The trial was carried out in two parts over five days from September 14 to September 16 inclusive between the port of Xinsha, China and the port of Nagoya, Japan. The second trial took place between the Japanese ports of Nagoya and Yokohama for a six hour period just before midnight on September 17 to the early morning of September 20.
Crew were aboard during the trial and performed “typical duties,” the company said.
Pure car and truck carrier Iris Leader
The ship, the Iris Leader (IMO 9748019) is a Panama-flagged pure car and truck carrier with 70,826 gross tons. Gross tonnage is a measure of space not weight; it measures the whole internal volume of a ship. The Iris Leader is 2015 built, has a length overall of just under 200 meters and a breadth of just under 35 meters (656 feet by 115 feet).
The vessel used the “Sherpa System for Real Ship Navigation”, developed in conjunction with Japan Marine Science Inc, to navigate both during the day and the night.
Data about the system’s performance in actual sea conditions was collected and monitored. The ship gathered navigation information, calculating collision risk and optimal route plans and speeds.
During the voyage
During the voyage, the system detected another vessel in its path and was able to safely move around it before returning back to its optimally planned route.
NYK said it will analyze the data and will continue to develop the system. The company added that the technology verified by this trial will also be used on coastal vessels.
The company commented that “using data and experience gained through this trial but not obtainable through onshore simulators, NYK was able to ensure the feasibility of the SSR and its benefit for safe and optimal operations. This trial was a big step toward realizing NYK’s goal of manned autonomous ships”.
It further added that the SSR system can become a “basic technology for remote and unmanned navigation”.
Autonomous navigation and NYK
NYK has been exploring autonomous navigation for some time, since at least July 2016. Back then it was selected by Japan’s Ministry of Land, Infrastructure, Transport and Tourism to take part in a variety of studies. One of those research projects was a study on collision risk judgement and the autonomous operation of vessels in conjunction with MTI, Japan Marine Science, the National Maritime Research Institute, Furuno Electric, Japan Radio and Tokyo Keiki Inc.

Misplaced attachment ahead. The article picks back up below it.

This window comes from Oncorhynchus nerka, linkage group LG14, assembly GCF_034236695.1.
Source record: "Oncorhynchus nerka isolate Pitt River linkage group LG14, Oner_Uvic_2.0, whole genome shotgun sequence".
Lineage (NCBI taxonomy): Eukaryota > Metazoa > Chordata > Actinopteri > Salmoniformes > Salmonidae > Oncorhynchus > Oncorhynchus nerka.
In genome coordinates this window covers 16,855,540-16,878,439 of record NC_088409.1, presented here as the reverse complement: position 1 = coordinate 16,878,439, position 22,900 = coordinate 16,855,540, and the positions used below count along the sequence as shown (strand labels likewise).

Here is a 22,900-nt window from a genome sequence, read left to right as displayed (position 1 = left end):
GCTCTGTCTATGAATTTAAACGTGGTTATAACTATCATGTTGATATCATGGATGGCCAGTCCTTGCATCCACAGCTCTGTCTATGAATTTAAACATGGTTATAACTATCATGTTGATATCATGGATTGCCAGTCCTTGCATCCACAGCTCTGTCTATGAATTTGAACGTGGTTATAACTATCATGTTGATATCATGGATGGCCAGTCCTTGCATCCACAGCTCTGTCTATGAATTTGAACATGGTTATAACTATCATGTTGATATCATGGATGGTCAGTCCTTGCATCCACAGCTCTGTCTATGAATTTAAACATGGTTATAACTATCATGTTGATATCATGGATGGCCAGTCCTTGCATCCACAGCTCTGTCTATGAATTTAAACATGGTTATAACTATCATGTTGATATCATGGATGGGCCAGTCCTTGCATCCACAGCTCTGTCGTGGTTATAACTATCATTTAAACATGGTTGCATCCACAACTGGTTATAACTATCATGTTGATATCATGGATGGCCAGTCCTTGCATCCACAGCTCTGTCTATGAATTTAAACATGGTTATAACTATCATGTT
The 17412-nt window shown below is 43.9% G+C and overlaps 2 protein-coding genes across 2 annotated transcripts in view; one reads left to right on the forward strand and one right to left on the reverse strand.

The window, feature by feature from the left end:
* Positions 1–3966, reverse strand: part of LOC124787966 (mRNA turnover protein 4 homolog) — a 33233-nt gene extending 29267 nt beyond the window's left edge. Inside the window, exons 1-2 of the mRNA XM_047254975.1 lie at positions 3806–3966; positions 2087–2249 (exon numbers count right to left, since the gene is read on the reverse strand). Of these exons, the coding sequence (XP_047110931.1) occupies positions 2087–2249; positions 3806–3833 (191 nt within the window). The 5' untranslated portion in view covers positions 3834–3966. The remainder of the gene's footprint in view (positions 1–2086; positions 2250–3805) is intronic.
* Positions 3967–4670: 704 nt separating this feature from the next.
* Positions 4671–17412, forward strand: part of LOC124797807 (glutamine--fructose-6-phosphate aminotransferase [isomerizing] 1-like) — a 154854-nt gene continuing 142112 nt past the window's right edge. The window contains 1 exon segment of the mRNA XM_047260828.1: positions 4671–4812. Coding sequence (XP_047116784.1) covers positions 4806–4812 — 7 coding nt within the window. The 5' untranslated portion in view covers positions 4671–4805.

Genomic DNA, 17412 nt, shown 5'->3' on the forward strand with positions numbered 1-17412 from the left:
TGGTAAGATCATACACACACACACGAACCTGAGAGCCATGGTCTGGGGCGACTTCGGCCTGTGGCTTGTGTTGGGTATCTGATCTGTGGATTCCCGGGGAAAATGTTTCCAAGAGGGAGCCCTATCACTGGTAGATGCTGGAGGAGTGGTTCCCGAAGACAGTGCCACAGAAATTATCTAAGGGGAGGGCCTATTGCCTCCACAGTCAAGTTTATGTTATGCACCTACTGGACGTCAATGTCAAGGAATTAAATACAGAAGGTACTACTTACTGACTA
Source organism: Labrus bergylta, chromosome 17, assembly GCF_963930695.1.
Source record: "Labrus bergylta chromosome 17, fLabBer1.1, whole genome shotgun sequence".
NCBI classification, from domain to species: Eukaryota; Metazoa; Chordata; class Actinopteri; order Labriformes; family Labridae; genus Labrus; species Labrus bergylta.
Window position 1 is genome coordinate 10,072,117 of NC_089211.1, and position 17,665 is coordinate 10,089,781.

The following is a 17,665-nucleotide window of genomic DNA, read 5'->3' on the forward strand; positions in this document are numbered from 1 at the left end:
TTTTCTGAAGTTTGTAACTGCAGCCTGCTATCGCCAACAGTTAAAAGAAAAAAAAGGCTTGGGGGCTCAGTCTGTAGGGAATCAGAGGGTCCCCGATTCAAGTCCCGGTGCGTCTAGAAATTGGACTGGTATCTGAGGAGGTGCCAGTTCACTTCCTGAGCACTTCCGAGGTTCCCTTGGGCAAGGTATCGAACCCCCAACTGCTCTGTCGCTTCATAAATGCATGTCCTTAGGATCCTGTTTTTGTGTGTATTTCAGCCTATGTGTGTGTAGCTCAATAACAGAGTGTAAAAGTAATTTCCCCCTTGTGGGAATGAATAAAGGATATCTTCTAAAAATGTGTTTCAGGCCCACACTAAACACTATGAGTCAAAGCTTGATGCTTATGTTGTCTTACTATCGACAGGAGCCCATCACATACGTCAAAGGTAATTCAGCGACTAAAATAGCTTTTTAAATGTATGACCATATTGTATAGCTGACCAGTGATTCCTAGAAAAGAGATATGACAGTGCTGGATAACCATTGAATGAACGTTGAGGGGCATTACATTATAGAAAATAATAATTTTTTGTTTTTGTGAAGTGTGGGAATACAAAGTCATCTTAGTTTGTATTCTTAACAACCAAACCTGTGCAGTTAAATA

The purpose of the study was to develop functions that would help with collision avoidance risk, remote operations and also devices related to augmented reality in respect of nautical instrumentation.
Over a year later, NYK reported it had made progress in developing functions to avoid a collision. NYK had gained data on how expert human navigators avoid collisions by using a ship-handling simulator at Japan Marine Science.
“Usually, officers make a prediction, a judgment of the risk of collision based on their own experience, but each person’s sense of danger differs. The usage of accumulated data to develop common standards will help officers to appropriately judge risk and prevent collisions,” NYK said in 2017.
In 2018, the company announced it was developing a method of automatic collision avoidance using a traffic simulation program. The research would use data gathered from the perceptions of sea captains to continuously calculate collision risk and then auto-set route and speed. A test date was set for mid-2019, which has now been carried out.
Meanwhile, the company also announced back in July last year that it was investigating artificial intelligence for navigation support. This research program would seek to train an AI through “deep reinforcement learning”. This is a method in which a ship’s navigation computer learns how to behave by carrying out “a vast number of voyage simulations” in a variety of situations. The AI will be connected to a ship handling simulator to see how it behaves. A sea trial of the system with an actual ship is expected in 2021.
Earlier this year, in June, NYK’s research subsidiary, MTI joined “One Sea” an industry alliance focused on developing autonomous shipping. Members of One Sea include ABB, Cargotec, Ericsson, Finnpilot Pilotage, Inmarsat, Kongsberg, Tieto and Wartsila.
NYK – a maritime giant
NYK is a giant of the commercial maritime world. It operates a fleet of about 792 vessels (as at March 31, 2019). Its fleet included 118 car carriers, 357 dry bulkers (various sizes) and 63 container ships along with a variety of other ocean going ships such as multi-purpose carriers, liquefied natural gas carriers, wood chip carriers and many more.
In the 2018 fiscal year the company generated 1,829.3 billion Japanese Yen (US$16.83 billion); however, it made a loss of minus 44.5 billion Japanese Yen (US$409.4 million).